The Firm Foundation

Written by Dr. Ken Buckle for Maggie’s Place Alumni Moms

Given on April 8, 2012, Easter Sunday

HOUSTON—Here we are at the final article in this 5-part series!  In previous articles we have examined the theory of change described by Drs. James Prochaska and Carlo DiClemente.  Their first four stages were:  (1) “Precontemplation” which represents that state in which we are not at all ready to take action to make a change, (2)  “Contemplation” which is that point in which we begin to ponder making a change, (3) “Preparation” which involves the gathering of information and mapping out a plan for change, and (4) “Action,” in which we take steps on a regular basis to effect some change in our lives.  As we move through these stages, we get closer and closer to starting some new positive habit or to ending a destructive habit.

The fifth stage is “Maintenance.”  Once we have been successfully taking action for six months, we transition into a period in which we are continuing to take action toward long-term change, working at it for several more years.  We need to keep doing whatever has been working, and this is really critical.  As time goes on with our regular action, the temptation to revert back to the old behaviors will gradually decrease.  With this long-term action, the addict (for example) begins to feel more confident and experiences a new freedom.  Achieving one goal gives us the confidence to take on a new challenge.  The person may also feel a desire to share her testimony with others and reach out in service to be of help someone else.  These are all good things.

However, a person at this point may think, “oh I have this beat, so I can relax.”  Then we may see the recovering addict who has been attending 12-step meetings on a regular basis begin to attend fewer meetings and not checking in with her sponsor as frequently.  The person who has been eating a healthy diet stops being so careful with his food selections.  Before you know it, the weight is coming back on or the addict has relapsed.  This, unfortunately, is very common.

What does this mean then for the Stages of Change theory?  If the person taking Action or in Maintenance goes off the plan, the most important thing is what happens then in his or her thoughts, feelings, and behavior.  The person may feel discouraged and give up and refuse to try again.  This person then lands back in Precontemplation, far away again from change.  However, another person in this situation may get fired up and start taking Action again right away.  Still a third person might decide that the wisest thing to do is to consult others and revise her plan before taking Action again, and so lands in Preparation for a short time before moving to Action again.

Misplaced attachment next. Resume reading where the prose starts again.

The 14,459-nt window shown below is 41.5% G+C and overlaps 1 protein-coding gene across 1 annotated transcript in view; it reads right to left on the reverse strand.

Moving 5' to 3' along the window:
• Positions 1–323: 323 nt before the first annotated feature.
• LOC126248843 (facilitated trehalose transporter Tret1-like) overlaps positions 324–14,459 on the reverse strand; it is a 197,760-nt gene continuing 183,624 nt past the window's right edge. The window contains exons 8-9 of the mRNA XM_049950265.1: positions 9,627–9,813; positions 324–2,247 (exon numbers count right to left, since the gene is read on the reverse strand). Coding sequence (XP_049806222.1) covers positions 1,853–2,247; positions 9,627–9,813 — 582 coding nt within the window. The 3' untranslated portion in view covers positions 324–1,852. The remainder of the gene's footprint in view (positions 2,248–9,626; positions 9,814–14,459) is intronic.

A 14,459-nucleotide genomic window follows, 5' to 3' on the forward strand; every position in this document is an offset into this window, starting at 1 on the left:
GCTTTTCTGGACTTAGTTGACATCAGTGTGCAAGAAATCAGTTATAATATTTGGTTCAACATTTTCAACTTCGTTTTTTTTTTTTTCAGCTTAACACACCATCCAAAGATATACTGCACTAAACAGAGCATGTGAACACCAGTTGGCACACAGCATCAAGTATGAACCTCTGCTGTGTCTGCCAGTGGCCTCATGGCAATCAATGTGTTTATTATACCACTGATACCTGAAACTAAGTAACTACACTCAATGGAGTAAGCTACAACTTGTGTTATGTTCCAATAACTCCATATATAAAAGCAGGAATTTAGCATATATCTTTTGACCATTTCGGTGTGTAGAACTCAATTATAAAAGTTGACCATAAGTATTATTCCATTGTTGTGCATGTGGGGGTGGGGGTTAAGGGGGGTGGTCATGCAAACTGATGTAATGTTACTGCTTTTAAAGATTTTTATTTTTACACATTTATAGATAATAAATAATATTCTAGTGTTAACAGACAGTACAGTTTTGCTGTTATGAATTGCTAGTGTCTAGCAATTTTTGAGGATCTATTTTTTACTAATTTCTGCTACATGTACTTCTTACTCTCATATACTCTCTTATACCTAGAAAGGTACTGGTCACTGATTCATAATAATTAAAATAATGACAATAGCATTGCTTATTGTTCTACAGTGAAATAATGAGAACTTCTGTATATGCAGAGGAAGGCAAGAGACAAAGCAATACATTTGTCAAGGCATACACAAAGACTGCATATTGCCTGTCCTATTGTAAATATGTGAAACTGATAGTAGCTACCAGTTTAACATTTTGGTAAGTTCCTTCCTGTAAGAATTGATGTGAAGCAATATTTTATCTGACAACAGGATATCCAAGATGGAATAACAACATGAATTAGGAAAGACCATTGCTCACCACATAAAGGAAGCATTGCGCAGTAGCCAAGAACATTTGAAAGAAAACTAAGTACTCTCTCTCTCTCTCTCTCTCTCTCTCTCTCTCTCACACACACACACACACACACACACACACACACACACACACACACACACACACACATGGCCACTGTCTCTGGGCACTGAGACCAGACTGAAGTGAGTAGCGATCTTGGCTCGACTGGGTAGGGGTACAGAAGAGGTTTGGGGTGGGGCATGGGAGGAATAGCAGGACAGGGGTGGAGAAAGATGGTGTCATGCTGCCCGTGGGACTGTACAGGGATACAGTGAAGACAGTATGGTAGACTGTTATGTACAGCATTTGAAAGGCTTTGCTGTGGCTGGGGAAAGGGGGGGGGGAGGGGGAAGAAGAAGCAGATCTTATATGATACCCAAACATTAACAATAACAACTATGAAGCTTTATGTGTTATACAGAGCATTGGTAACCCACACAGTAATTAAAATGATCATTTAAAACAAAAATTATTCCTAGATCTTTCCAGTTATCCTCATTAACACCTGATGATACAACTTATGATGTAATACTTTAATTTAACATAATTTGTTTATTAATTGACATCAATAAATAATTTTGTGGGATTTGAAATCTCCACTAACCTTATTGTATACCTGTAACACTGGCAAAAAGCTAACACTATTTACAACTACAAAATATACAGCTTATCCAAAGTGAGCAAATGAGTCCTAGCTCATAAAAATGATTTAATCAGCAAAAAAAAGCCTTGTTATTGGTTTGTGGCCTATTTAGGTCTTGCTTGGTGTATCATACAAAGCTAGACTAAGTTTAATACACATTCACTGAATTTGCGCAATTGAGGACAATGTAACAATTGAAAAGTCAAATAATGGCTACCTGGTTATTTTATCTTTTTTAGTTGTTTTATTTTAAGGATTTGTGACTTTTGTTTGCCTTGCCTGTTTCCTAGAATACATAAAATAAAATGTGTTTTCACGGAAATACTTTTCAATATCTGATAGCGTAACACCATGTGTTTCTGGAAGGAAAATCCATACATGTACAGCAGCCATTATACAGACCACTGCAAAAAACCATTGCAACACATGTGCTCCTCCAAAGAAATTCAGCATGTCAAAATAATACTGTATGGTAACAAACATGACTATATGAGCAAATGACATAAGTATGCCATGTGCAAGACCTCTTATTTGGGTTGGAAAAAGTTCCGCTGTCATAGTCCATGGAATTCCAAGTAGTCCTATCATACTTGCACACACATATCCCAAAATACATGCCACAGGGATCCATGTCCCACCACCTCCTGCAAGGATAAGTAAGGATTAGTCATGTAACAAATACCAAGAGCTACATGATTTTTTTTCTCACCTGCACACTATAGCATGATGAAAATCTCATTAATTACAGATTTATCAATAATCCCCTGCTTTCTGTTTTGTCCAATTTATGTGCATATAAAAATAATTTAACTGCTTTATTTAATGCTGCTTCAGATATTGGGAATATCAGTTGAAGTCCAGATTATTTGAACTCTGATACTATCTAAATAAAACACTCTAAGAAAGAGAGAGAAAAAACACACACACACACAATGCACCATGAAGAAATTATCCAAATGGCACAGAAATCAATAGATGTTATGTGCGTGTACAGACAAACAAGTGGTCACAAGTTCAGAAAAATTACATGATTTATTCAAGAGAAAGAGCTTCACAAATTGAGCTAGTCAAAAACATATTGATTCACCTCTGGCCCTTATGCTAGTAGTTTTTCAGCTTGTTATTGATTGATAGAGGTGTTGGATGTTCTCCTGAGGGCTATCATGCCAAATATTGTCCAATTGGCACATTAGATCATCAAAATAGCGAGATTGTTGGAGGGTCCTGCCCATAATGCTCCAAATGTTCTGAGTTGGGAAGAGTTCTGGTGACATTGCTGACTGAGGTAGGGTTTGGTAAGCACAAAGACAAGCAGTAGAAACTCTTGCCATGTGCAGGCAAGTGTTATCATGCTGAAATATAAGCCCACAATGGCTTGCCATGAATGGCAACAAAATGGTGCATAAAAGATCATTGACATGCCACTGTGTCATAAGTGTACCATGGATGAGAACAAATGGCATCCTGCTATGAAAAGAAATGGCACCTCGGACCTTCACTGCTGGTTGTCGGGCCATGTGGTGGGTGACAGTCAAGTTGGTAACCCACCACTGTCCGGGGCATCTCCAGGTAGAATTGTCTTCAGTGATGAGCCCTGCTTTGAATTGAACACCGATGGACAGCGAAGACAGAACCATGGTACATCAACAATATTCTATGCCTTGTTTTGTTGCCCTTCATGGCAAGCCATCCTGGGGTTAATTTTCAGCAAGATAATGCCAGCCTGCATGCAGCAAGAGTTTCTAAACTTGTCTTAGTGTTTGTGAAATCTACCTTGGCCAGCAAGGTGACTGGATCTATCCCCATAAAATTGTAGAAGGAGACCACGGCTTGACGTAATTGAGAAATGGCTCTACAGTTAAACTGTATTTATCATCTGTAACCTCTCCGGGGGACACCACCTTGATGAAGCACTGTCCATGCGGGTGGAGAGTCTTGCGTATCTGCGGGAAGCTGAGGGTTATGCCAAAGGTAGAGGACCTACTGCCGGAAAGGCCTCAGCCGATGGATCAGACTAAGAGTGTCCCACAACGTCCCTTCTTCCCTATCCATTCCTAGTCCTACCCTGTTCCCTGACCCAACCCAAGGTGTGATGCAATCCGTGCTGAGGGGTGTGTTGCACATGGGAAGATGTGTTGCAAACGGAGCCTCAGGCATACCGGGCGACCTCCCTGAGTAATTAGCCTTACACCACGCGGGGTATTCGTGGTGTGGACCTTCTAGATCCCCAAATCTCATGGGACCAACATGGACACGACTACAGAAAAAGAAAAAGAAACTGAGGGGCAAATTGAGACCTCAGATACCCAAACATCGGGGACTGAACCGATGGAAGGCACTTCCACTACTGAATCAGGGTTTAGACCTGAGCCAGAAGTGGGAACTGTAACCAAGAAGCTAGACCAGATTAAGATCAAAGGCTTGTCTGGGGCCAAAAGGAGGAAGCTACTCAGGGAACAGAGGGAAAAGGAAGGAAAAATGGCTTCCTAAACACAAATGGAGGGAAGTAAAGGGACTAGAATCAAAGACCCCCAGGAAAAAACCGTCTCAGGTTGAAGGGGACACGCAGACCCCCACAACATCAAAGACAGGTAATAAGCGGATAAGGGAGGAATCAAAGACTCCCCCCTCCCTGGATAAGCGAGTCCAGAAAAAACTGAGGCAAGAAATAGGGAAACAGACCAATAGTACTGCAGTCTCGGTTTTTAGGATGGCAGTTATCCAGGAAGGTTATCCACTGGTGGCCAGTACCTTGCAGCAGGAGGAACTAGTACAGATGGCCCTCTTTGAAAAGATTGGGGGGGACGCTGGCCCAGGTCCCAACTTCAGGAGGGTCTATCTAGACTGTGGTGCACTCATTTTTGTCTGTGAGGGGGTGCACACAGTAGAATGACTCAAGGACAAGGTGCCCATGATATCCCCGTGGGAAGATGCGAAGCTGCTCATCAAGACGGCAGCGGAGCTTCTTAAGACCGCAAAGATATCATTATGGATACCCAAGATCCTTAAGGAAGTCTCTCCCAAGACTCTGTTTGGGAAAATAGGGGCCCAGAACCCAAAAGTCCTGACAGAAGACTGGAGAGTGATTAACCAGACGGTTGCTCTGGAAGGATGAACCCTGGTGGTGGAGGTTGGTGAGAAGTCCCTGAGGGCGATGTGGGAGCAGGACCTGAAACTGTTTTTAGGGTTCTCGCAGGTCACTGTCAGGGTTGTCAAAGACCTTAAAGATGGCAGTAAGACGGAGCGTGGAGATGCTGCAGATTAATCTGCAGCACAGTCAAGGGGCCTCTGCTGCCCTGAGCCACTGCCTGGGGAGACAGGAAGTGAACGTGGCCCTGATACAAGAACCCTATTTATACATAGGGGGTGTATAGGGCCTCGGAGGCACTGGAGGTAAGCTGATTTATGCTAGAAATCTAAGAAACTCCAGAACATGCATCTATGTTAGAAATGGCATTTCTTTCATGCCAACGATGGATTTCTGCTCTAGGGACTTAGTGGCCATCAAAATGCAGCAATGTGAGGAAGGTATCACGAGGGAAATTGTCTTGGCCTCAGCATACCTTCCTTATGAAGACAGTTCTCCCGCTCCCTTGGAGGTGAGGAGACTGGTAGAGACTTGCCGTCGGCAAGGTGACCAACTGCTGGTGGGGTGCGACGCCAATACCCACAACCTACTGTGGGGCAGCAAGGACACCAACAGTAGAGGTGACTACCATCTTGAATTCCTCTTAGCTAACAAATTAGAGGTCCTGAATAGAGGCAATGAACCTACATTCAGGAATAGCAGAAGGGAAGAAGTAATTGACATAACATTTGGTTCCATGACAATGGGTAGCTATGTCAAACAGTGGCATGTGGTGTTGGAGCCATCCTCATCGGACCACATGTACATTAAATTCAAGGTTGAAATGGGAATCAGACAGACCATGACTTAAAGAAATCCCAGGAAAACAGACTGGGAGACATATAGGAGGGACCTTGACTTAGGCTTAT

Some people really like this theory of change because a slip up doesn’t necessarily mean that a person has failed.  It doesn’t suggest that you haven’t made progress, and certainly doesn’t mean that you haven’t learned anything about working toward your goal.  The runner, despite a stumble and fall, jumps up and continues running until the finish line is crossed.

The bottom line is that in the field of psychology we now know a few important things about change.  First, change is an uneven course.  There may be periods of success alternating with a setback or two.  Sure, there are people to take on a challenge and never look back…but this is not the usual pattern.  Second, a permanent change requires high motivation and a long-term commitment.  Many of us want something dramatic to happen in our lives but we don’t want to work hard for it.  This is magical thinking.  The good news is that you can do it if you keep at it.  Taking action and continuing to take action is so very important.  Third, your thoughts and feelings about the process are mission critical.  Stay positive and think “progress, not perfection” as they say in the 12-step program.  Having a partner in change or a support system to give you encouragement can make all the difference in the world.  Here is our firm foundation:  a conscious decision to change, a wise plan for going about it, and then regular action toward your goal.

As we celebrate spring and the Easter season, we experience signs of hope and new life.  Winter, with its darkness and deadness are over.  Christ has conquered death and made all things new.  We clear away the old leaves and branches so that new growth can be encouraged by light and warmth.  Our Risen Lord is robed in brilliant white, giving us grace and strength to be different than we were before.

Jesus talked about and encouraged dramatic change to the extent that it is like being born again (see John chapter 3).  St. Paul described taking off an “old self” and putting on a “new self” (see Colossians chapter 3).  With the help of the Holy Spirit, we can be transformed.

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